802.11 Wireless Standards Explained
In the current digital world, Wi-Fi is an all-catch term often synonymous with wireless internet access. However, unknown to many, it is a specific trademark that belongs to Wi-Fi Alliance, a group that certifies that all Wi-Fi products meet IEEE 802.11 standards. Therefore, there are many 802.11 Wi-Fi standards that your routers, laptops, smartphones, and tablets use to connect to the internet.
These wireless standards frequently change, with new updates bringing faster Wi-Fi speeds and better connections. Before looking at the 802.11 standards comparison, the 802.11 standards chart below will ease differentiating various 802.11 Wi-Fi standards.
This is the original standard created in 1997 but currently defunct. The version supports a maximum connection speed of 1Mbps. Unfortunately, devices using this version are no longer produced and don’t work on today’s equipment.
This second version was developed in 1999 and works on a 5GHz Wi-Fi band. The version was released hoping that it will encounter less interference, especially since most devices then used the 2.4GHz band. Nonetheless, IEEE 802.11a is faster, with maximum data rates of 1.5Mbps to 54Mbps.
This version was also developed in 1999 but used the typical unregulated radio signaling frequency of the 2.4GHz band. It comes with maximum speeds of 11Mbps, and it is the version that increased Wi-Fi’s popularity. Most vendors preferred using these frequencies due to low production costs. Unfortunately, its unregulated nature means that IEEE 802.11b can face interference from cordless phones, ovens, and all other devices using the 2.4GHz range.
|Standard||Year Released||Frequency (GHz)||Speed||Range (Indoor)||Range (Outdoor)|
This 2003 sequel improved the maximum data rates of 54Mbps while maintaining the reliable 2.4GHz band usage, which explains its widespread adoption. Also called Wi-Fi 3, this standard combines the good features of IEEE 802.11b and IEEE 802.11a. As such, it is compatible with backward technologies, meaning that 802.11b APs can work with IEEE 802.11g adapters.
The IEEE 802.11n, otherwise called Wireless N or Wi-Fi 4, was developed to improve the bandwidth rates provided by IEEE 802.11g. This standard uses several antennas and wireless signals, popularly known as MIMO technology, contrary to the one used by IEEE 802.11g. 802.11n was ratified by the industry standards in 2009, enabling it to provide maximum network bandwidths of 600Mbps. It also offers a better Wi-Fi range compared to previous standards since it has a higher signal intensity. The only drawback of this standard is that it is more expensive than IEEE 802.11g.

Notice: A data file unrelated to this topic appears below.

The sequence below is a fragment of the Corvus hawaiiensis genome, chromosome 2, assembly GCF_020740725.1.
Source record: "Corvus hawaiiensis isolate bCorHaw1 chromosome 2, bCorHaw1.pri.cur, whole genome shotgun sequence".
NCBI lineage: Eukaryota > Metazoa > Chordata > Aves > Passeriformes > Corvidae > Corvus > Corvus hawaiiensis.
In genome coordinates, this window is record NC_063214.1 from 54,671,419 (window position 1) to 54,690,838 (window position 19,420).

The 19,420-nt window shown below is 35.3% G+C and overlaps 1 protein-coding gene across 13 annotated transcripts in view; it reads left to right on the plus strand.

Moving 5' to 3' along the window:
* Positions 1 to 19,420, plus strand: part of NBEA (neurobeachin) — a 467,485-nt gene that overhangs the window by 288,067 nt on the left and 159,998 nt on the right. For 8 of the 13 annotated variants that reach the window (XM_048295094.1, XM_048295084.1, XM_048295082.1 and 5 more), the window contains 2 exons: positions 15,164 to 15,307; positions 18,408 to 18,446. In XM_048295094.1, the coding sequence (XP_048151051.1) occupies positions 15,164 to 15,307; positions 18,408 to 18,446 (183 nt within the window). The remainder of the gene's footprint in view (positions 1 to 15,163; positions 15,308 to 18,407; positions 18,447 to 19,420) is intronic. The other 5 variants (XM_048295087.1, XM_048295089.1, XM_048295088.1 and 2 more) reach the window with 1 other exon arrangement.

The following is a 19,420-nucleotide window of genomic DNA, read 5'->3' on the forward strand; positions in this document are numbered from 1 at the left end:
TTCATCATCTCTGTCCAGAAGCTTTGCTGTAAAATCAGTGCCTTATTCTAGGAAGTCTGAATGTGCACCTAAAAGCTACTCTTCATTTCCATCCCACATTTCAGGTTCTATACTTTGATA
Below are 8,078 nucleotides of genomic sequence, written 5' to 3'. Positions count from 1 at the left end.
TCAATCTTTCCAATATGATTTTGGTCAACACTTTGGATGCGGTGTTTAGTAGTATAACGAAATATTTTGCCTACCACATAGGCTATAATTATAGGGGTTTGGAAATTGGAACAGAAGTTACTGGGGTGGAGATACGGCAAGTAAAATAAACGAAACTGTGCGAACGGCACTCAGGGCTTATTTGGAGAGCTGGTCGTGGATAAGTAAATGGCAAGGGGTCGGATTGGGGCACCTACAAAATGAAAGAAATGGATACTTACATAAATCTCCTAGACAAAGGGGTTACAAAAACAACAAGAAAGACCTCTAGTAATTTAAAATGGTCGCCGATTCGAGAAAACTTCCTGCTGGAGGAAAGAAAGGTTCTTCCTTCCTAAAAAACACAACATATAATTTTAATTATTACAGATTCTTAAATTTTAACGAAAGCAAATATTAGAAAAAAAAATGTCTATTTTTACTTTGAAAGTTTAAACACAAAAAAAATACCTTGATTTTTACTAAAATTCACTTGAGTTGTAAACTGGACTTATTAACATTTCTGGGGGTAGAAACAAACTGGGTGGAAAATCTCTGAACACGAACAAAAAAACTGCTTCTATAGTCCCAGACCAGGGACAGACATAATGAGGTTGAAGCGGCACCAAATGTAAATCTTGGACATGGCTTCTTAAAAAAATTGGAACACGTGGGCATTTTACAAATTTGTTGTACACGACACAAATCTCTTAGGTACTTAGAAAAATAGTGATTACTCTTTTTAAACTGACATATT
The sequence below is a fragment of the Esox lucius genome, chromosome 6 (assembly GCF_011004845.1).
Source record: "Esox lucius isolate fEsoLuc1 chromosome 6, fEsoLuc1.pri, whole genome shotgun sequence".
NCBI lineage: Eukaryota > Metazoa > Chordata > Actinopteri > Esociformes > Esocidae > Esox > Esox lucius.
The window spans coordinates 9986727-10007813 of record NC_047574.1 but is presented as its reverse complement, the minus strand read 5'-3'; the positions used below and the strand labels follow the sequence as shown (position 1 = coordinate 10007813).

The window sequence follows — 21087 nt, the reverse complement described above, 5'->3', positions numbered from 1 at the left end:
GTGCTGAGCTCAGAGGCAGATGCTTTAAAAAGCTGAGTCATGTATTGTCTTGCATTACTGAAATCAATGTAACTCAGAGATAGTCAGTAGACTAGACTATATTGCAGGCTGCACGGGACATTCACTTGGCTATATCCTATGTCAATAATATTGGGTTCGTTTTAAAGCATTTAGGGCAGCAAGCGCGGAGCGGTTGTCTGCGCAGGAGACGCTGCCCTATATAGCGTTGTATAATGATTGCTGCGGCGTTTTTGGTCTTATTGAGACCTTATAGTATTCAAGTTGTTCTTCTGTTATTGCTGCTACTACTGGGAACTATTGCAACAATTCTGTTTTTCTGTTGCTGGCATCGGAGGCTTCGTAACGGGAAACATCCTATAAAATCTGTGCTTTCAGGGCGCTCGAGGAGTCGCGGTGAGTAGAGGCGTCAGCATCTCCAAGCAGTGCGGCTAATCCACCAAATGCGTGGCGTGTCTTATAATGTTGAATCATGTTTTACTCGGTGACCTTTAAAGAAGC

Also called Wi-Fi 5, this Wi-Fi standard created in 2014 features dual-band technology, supports synchronized connections on 2.4GHz and 5GHz, with up to 1300Mbps bandwidth on 5GHz and 450Mbps on 2.4GHz. It is backward compatible with 802.11a/b/g/n.
The IEEE 802.11ax, also known as Wi-Fi 6, is the recent and game-changing Wi-Fi standard that is up to 10 times faster than 802.11ac. It features a maximum data rate of 1.3Gbs and operates on both 2.4GHz and 5GHz frequencies.
Apart from the Wi-Fi speeds explained, other pending Wi-Fi standards include 802.11aj, 802.11ak, 802.11ay, 802.11az, and 802.11ba. Note that not all of the 802.11 standards for wireless Wi-Fi can communicate.
You will incur challenges if you try connecting two devices using different wireless standards. However, two separate devices using a similar Wi-Fi standard can communicate without limitations.